`scatter`

function in matplotlib
Matplotlib provides a function named `scatter`

which allows creating fully-customizable scatter plots in Python. In order to create a basic scatter plot you just need to pass arrays to the `x`

and `y`

arguments with your data.

```
import numpy as np
import matplotlib.pyplot as plt
# Data
x = np.array([3, 8, 5, 6, 1, 9, 6, 7, 2, 1, 8])
y = np.array([4, 5, 2, 4, 6, 1, 4, 6, 5, 2, 3])
# Plot
fig, ax = plt.subplots()
ax.scatter(x = x, y = y)
# plt.show()
```

The default marker or symbol of a scatter plot is a circle but the argument `marker`

allows customizing the markers. Possible options are the ones from this list.

```
import numpy as np
import matplotlib.pyplot as plt
# Data
x = np.array([3, 8, 5, 6, 1, 9, 6, 7, 2, 1, 8])
y = np.array([4, 5, 2, 4, 6, 1, 4, 6, 5, 2, 3])
# Plot
fig, ax = plt.subplots()
ax.scatter(x, y, marker = "*")
# plt.show()
```

**LaTeX markers**

Note that in addition to the matplotlib markers you can also use LaTeX symbols adding them the following way:

```
import numpy as np
import matplotlib.pyplot as plt
# Data
x = np.array([3, 8, 5, 6, 1, 9, 6, 7, 2, 1, 8])
y = np.array([4, 5, 2, 4, 6, 1, 4, 6, 5, 2, 3])
# Plot
fig, ax = plt.subplots()
ax.scatter(x, y, marker = r'$\clubsuit$')
# plt.show()
```

The `scatter`

function provides several arguments to customize the markers in several ways. If you want to change the default blue color you can set a new color using `c`

.

```
import numpy as np
import matplotlib.pyplot as plt
# Data
x = np.array([3, 8, 5, 6, 1, 9, 6, 7, 2, 1, 8])
y = np.array([4, 5, 2, 4, 6, 1, 4, 6, 5, 2, 3])
# Plot
fig, ax = plt.subplots()
ax.scatter(x, y, c = "red")
# plt.show()
```

**Color by group**

You can also set a color by group by creating an array with colors, as in the example below.

```
import numpy as np
import matplotlib.pyplot as plt
# Data
x = np.array([3, 8, 5, 6, 1, 9, 6, 7, 2, 1, 8])
y = np.array([4, 5, 2, 4, 6, 1, 4, 6, 5, 2, 3])
color = np.where(x < 5, "yellow", "lightblue")
# Plot
fig, ax = plt.subplots()
ax.scatter(x, y, c = color)
# plt.show()
```

**Gradient color**

If you pass a numerical array to `c`

the points will be colored with a color palette, as shown below. The default color palette (viridis) can be changed with the `cmap`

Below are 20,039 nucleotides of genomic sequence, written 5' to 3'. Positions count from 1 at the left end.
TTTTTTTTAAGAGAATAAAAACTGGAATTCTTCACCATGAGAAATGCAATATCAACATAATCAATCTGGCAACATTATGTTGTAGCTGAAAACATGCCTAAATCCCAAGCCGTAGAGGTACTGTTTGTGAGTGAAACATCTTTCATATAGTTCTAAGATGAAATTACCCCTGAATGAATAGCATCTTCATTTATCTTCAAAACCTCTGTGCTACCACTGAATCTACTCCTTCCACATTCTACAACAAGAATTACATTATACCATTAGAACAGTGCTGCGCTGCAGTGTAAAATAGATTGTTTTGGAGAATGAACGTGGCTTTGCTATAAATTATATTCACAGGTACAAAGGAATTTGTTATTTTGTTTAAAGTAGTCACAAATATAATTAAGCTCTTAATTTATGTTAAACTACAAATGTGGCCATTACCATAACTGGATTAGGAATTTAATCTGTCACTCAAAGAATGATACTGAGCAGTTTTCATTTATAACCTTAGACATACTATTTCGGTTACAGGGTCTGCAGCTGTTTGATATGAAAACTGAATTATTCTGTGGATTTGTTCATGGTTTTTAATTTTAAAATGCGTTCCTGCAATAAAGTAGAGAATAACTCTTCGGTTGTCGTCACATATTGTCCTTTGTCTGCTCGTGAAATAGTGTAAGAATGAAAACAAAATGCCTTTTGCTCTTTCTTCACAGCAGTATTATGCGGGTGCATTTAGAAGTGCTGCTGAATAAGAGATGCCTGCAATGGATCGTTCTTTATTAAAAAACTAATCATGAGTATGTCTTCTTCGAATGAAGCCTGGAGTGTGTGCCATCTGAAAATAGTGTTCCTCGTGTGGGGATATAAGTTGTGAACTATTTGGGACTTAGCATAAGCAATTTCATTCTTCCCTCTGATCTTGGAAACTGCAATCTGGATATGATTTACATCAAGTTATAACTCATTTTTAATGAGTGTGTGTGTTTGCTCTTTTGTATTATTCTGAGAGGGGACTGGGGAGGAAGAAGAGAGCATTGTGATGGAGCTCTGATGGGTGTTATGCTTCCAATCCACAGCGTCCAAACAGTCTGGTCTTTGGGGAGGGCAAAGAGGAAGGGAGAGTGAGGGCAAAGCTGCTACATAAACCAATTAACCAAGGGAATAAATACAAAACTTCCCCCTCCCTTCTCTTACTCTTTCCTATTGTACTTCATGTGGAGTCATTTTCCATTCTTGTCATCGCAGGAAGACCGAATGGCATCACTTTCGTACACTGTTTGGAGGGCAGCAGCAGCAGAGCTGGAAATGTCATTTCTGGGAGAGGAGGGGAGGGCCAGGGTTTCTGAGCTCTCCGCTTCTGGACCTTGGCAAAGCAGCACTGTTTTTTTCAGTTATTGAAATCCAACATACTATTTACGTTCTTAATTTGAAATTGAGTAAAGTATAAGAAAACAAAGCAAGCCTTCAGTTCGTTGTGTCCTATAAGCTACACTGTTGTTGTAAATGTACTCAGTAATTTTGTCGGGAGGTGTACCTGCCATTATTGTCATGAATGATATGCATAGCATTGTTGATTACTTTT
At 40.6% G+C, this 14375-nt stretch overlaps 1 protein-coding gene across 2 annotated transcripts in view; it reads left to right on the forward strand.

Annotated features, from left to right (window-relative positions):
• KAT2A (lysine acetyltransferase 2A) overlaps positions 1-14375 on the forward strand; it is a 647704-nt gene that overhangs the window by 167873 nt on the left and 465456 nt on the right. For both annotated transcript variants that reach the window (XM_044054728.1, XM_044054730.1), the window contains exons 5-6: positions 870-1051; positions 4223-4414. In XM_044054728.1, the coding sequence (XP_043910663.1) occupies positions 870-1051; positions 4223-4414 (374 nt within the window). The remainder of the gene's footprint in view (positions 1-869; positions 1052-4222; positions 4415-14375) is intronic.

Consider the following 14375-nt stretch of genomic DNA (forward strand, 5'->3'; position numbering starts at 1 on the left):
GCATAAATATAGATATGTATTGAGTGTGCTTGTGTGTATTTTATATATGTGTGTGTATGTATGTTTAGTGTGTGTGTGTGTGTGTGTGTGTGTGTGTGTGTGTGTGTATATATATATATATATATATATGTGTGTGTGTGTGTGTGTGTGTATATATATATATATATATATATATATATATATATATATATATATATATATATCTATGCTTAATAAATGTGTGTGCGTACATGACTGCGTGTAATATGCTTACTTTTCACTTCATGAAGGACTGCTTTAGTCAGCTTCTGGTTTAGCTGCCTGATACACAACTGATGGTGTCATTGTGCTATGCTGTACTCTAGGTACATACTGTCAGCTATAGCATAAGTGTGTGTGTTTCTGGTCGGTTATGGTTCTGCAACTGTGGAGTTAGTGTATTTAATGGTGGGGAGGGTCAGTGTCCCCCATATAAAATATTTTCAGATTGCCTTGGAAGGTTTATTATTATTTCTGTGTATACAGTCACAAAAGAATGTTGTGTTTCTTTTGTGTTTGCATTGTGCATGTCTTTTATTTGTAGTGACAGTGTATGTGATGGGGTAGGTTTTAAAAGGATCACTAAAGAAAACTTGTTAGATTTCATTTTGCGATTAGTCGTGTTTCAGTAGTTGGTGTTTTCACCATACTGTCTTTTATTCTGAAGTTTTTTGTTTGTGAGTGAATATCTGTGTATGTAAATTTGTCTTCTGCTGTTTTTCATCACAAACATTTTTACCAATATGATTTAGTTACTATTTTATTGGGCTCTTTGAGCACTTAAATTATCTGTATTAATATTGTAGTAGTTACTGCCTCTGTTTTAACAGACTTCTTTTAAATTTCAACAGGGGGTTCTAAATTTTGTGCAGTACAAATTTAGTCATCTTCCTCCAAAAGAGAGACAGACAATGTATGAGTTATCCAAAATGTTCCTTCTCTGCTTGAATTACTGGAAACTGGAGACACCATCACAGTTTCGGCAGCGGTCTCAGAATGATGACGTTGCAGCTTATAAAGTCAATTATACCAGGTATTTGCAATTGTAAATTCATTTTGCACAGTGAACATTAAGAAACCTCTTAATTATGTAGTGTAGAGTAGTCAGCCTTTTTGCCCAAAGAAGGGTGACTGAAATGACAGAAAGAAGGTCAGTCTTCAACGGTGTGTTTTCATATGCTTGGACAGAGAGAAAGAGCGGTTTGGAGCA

argument.

```
import numpy as np
import matplotlib.pyplot as plt
# Data
x = np.array([3, 8, 5, 6, 1, 9, 6, 7, 2, 1, 8])
y = np.array([4, 5, 2, 4, 6, 1, 4, 6, 5, 2, 3])
# Plot
fig, ax = plt.subplots()
ax.scatter(x, y, c = np.sqrt(x ** 2 + y ** 2))
# plt.show()
```

**Markers transparency**

In addition, the markers transparency can be set with `alpha`

, which ranges from 0 (invisible) to 1 (completely opaque).

```
import numpy as np
import matplotlib.pyplot as plt
# Data
x = np.array([3, 8, 5, 6, 1, 9, 6, 7, 2, 1, 8])
y = np.array([4, 5, 2, 4, 6, 1, 4, 6, 5, 2, 3])
# Plot
fig, ax = plt.subplots()
ax.scatter(x, y, alpha = 0.5)
# plt.show()
```

**Border color of the markers**

Finally, you can also customize the border of the symbol markers by using the `edgecolors`

argument, which defaults to the fill color of the symbol. You can also customize its width with `linewidths`

.

```
import numpy as np
import matplotlib.pyplot as plt
# Data
x = np.array([3, 8, 5, 6, 1, 9, 6, 7, 2, 1, 8])
y = np.array([4, 5, 2, 4, 6, 1, 4, 6, 5, 2, 3])
# Plot
fig, ax = plt.subplots()
ax.scatter(x, y, c = "white",
edgecolors = "black", linewidths = 1.5)
# plt.show()
```

The argument `s`

allows customizing the markers size. The unit are “points ^ 2”.

```
import numpy as np
import matplotlib.pyplot as plt
# Data
x = np.array([3, 8, 5, 6, 1, 9, 6, 7, 2, 1, 8])
y = np.array([4, 5, 2, 4, 6, 1, 4, 6, 5, 2, 3])
# Plot
fig, ax = plt.subplots()
ax.scatter(x, y, s = 200)
# plt.show()
```

**Size based on a variable**

An alternative is to set the size based on a numerical variable of the same length of the data. This type of chart is known as bubble plot.

```
import numpy as np
import matplotlib.pyplot as plt
# Data
x = np.array([3, 8, 5, 6, 1, 9, 6, 7, 2, 1, 8])
y = np.array([4, 5, 2, 4, 6, 1, 4, 6, 5, 2, 3])
size = x * 25
# Plot
fig, ax = plt.subplots()
ax.scatter(x, y, s = size)
# plt.show()
```

There are several ways to add a legend to a scatter plot in matplotlib. The selection between the methods will depend on your use case. If you want to set a label for a single marker set the name with `label`

and place the legend with `legend`

.

```
import numpy as np
import matplotlib.pyplot as plt
# Data
x = np.array([3, 8, 5, 6, 1, 9, 6, 7, 2, 1, 8])
y = np.array([4, 5, 2, 4, 6, 1, 4, 6, 5, 2, 3])
# Plot
fig, ax = plt.subplots()
ax.scatter(x, y, label = "Points")
plt.legend(loc = "upper right")
# plt.show()
```

**Splitting the data**

If you split the data in several groups and you add the points independently you can add the legend for all the groups, as in the following example.

```
import numpy as np
import matplotlib.pyplot as plt
import matplotlib.patches as mpatches
# Data 1
x1 = np.array([1, 1, 2, 3])
y1 = np.array([2, 6, 5, 4])
plt.scatter(x1, y1, c = "red", label = "Group 1")
# Data 2
x2 = np.array([5, 6, 7, 8, 8, 9])
y2 = np.array([2, 4, 6, 5, 3, 1])
plt.scatter(x2, y2, c = "blue", label = "Group 2")
# Add the legend
plt.legend()
# plt.show()
```

**Using mpatches**

Another way is to use `mpatches`

from `matplotlib.patches`

, but note that by default the legend won’t show the markers symbol, but rectangles.

```
import numpy as np
import matplotlib.pyplot as plt
import matplotlib.patches as mpatches
# Data
x = np.array([3, 8, 5, 6, 1, 9, 6, 7, 2, 1, 8])
y = np.array([4, 5, 2, 4, 6, 1, 4, 6, 5, 2, 3])
color = np.where(x < 5, "red", "green")
# Plot
fig, ax = plt.subplots()
ax.scatter(x, y, c = color, label = color)
# Legend labels
red = mpatches.Patch(color = "red", label = "Red points")
green = mpatches.Patch(color = "green", label = "Green points")
# Legend
plt.legend(handles = [red, green])
# plt.show()
```

See also